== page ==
Doug (vo): The idea of the film is not to say one side is to blame, it's quite the opposite. Everybody has the capacity to be something they shouldn't want to be, hell, most don't want to be, yet in some way or another, still sneaks its way through. Using the metaphor with animals, while obvious, is still pretty clever. We see them grow up with the image that's projected onto them, and we understand it because we project images onto animals. Bunnies are cute, foxes are sneaky, wolves are dangerous. But the more the movie invites us into these different environments and these different people and these different cultures, the more we understand their world, but still from a child's point of view. You can see Officer Hopps running through this tiny little neighborhood that's really creative and really funny, but you can also see why that neighborhood exists, what kind of characters hang out there, and why they hang out there. It's something that can very easily be connected to reality. Because of this, the film doesn't come across quite as preachy as you would think. It isn't as simple as "racism and prejudice is just bad". It does analyze why it exists, where it can be found, and how so many can exploit it to their own gain. Like I said, when I first saw it, I enjoyed it, I just thought it was hammering the nail on the head a little too hard. But with the amount of current crimes that seem to not understand the message of this film, it makes me realize now, it needs to hit it on the head, and it needs to do so in a way that both kids and adults can get. I've known people from every political background who enjoy this film. Democrat, Republican, Conservative, Liberal, it doesn't matter. It still connects as a smart, funny family picture. And it seems like the majority of people that see it get the idea and agree with it.
(Several clips that focus more on the city of Zootopia are shown, as well as some clips focusing on one of the main characters, Nick Wilde)
Doug (vo): On top of that, though, it is a really creative movie. I mean, just the layout of this city and the different parts and how they're all designed to somehow welcome every type of animal, it leads to some funny jokes, but also some clever analogies. I also like the designs of these animals, too, like this Nick character. Even if you never told me who voiced him, I would say that's Jason Bateman. I don't know how they do it, but just look at him. You can tell that's Jason Bateman voicing that character, even if he never talks. The expressions, the movements, the colors, it all works.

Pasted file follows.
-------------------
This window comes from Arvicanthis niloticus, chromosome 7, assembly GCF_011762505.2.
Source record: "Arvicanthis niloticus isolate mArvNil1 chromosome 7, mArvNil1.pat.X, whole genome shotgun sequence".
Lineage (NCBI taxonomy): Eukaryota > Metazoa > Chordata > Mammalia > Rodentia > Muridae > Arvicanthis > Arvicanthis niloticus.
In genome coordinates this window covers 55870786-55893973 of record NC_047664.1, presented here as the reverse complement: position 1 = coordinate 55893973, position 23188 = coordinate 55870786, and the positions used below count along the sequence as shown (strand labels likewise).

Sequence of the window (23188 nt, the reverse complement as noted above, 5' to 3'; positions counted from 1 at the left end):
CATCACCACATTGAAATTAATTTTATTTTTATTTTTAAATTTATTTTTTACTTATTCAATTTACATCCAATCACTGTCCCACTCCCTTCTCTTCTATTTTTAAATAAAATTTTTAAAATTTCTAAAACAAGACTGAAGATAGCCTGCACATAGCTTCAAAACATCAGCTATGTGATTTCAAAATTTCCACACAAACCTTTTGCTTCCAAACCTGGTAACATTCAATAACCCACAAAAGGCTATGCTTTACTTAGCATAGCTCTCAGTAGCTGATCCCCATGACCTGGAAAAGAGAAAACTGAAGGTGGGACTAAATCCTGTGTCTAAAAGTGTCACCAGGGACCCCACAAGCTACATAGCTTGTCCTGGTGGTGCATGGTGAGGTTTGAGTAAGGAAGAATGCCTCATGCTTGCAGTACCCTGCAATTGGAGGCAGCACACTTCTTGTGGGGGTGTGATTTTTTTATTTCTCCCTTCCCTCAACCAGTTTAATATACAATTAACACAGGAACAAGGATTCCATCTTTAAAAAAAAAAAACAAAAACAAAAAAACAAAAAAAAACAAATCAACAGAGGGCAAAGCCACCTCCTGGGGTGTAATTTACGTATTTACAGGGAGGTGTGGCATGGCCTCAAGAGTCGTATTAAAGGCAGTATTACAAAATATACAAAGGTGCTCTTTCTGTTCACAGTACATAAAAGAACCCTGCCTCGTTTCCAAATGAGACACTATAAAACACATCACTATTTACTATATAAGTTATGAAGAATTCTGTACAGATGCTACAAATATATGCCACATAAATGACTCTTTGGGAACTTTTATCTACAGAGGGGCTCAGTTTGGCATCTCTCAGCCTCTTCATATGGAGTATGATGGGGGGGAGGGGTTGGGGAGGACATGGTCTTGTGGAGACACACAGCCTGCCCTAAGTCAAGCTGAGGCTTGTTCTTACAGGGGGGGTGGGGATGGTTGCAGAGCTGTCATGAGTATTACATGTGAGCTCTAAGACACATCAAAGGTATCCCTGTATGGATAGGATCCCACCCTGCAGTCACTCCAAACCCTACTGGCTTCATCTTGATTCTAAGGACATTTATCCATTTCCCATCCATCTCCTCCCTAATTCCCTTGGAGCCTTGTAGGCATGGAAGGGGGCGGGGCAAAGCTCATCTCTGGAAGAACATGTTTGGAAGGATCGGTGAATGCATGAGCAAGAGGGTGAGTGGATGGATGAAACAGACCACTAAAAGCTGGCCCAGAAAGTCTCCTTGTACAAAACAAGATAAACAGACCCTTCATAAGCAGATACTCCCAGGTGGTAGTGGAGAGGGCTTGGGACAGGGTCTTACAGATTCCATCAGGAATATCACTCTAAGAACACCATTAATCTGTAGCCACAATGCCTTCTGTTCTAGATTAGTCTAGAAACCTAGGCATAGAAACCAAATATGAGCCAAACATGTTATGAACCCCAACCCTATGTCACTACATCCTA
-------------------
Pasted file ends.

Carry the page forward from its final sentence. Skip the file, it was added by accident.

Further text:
Final thought[edit | edit source]
Doug (vo): So like they say, timing is everything. I never disliked this film, but I never realized the actual importance of it. Like a lot of great stories, it can speak to children on one level, then speak to adults in a different level, but not just through kids' jokes and adult jokes. It does so through dramatic kids' themes and dramatic adult themes, making this movie about animals surprisingly very human. So, yeah, when I first saw it, I thought it could've been even funnier or play around with convention a little bit more, but strangely enough, you have to see something very familiar in order to invoke change, and there's nothing more familiar than a mirror. And this movie did a good job mirroring the comedy we want to see, the characters we want to see, and the changes we want to see. Here's hoping even obvious can be obvious enough.
(The scene showing Judy Hopps arriving by train to Zootopia for the first time is shown)